As always, WayForward excels with their ultra-smooth animations and 60 FPS (for the most part). The game really captures the feel of a 16-bit game, with nice pixel art, and nicely layered backdrops with parallaxing. Even the foreground elements of fog add to the game’s overall atmosphere. It’s as smooth as a 16-bit looking game gets, given the HD coating for modern consoles. While the framerate is hitting 60 FPS, there were several instances of framerate drops. While this was tested on the Switch, both docked and undocked experiences saw the frame drops based on the number of enemies on-screen. In terms of music, composer Monomer has provided a truly superb soundtrack that easily stood out throughout the entire experience. Each area has music that hits all the right notes. The atmospheric and upbeat tunes engross you immensely and cannot be praised enough. By far, one of the best gaming soundtracks I’ve heard this year. Yes, it’s that good. Sound effects also pack a punch, with each weapon sounding powerful and creature noises fleshing them out.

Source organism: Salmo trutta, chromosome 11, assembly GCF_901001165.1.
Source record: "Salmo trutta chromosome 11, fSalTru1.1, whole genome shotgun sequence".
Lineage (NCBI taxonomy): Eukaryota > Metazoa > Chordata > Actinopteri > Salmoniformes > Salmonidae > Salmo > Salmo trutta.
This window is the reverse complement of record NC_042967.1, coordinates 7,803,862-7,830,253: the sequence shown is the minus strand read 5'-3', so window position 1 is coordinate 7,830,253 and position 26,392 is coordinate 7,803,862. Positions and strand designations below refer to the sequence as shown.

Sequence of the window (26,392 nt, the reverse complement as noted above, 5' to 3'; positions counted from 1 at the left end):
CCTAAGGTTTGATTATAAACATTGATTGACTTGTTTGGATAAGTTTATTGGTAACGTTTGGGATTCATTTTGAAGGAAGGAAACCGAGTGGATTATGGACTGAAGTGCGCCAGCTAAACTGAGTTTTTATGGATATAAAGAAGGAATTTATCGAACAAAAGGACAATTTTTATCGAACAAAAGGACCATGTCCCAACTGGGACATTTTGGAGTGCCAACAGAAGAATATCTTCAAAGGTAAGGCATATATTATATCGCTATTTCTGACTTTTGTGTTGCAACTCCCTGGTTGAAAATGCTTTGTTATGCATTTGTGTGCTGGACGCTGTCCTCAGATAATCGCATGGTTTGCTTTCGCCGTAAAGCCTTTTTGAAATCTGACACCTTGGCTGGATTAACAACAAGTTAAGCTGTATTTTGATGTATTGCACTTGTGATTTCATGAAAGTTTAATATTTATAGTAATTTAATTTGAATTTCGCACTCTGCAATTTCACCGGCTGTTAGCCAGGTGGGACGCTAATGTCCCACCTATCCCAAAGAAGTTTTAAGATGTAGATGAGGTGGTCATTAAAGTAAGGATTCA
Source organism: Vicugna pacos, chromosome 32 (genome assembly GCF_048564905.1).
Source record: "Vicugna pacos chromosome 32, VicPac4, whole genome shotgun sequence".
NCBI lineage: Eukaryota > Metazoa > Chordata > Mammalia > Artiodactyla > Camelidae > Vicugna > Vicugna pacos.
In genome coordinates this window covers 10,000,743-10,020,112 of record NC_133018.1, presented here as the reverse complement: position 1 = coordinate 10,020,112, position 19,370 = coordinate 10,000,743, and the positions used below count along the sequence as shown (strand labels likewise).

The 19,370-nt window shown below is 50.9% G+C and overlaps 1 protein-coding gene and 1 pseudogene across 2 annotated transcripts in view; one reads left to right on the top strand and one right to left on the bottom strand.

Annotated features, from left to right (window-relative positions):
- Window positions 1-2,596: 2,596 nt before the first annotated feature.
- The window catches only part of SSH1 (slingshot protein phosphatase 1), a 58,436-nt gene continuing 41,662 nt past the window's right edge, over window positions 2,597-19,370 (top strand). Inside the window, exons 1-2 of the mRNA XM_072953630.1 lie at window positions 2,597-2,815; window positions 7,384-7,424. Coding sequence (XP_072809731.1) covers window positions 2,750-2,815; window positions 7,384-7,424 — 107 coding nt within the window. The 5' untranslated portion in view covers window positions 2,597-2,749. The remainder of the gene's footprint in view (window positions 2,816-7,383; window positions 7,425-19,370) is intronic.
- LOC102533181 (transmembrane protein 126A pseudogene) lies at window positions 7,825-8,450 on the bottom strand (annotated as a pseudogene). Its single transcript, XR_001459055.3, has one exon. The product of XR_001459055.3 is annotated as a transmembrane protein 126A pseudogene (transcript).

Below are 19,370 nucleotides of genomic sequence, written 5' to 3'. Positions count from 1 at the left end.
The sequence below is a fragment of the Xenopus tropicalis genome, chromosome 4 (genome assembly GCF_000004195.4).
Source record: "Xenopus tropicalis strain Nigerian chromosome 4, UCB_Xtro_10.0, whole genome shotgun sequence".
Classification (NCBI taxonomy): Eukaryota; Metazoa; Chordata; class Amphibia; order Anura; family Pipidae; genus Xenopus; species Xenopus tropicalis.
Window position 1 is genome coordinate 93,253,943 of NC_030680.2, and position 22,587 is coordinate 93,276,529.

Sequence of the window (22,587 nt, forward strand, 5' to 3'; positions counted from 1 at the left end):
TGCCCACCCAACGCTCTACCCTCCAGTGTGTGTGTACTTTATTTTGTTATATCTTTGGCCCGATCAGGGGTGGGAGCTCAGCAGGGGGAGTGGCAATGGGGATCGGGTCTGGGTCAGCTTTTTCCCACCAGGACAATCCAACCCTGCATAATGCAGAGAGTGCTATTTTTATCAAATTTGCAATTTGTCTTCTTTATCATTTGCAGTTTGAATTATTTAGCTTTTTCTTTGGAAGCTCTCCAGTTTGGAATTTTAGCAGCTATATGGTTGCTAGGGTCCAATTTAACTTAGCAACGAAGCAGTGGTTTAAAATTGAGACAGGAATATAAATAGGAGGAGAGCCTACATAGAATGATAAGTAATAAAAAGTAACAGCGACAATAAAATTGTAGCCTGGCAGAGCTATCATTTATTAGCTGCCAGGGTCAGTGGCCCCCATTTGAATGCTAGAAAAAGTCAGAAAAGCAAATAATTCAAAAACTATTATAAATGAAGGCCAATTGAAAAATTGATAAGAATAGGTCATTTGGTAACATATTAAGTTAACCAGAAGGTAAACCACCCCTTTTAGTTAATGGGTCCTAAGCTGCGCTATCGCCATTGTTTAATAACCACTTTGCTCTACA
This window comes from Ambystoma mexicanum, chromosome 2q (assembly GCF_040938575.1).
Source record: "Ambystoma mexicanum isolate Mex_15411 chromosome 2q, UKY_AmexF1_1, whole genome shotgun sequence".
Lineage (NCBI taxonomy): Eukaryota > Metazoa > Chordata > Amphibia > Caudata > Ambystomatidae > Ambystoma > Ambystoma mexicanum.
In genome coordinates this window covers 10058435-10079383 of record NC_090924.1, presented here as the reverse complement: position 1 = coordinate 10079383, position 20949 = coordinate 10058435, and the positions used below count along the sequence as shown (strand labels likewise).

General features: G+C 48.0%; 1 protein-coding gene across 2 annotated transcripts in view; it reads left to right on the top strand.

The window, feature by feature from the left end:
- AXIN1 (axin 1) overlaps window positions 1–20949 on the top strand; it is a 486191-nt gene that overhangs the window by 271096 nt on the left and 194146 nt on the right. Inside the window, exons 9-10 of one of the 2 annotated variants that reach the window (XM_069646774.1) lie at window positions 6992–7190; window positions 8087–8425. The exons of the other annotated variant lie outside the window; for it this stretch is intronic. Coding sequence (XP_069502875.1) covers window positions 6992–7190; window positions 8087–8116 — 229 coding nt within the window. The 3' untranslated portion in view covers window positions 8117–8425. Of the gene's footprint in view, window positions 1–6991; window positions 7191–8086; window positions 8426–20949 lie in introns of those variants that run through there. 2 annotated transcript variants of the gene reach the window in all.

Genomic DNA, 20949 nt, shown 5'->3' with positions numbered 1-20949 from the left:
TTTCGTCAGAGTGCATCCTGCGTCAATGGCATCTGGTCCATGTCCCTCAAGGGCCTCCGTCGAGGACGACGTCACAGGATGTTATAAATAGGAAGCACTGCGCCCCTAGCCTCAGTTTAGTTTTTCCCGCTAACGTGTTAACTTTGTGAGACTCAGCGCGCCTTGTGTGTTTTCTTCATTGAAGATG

The Mummy Demastered is a 16-bit Metroidvania done very well. While the property it’s based on may not have the best track record, the game itself certainly evades the curse of subpar movie-based games, and provides a rich experience. The superb pixel work, silky-smooth animations, tight gameplay, and sublime soundtrack really round out one of the best movie-based games, let alone an all-around great game, in quite some time.

Overall Score: 8.0 out of 10 = BUY IT!

A special thank you to the publisher for providing us a review copy for The Mummy Demastered! Copy reviewed on Nintendo Switch.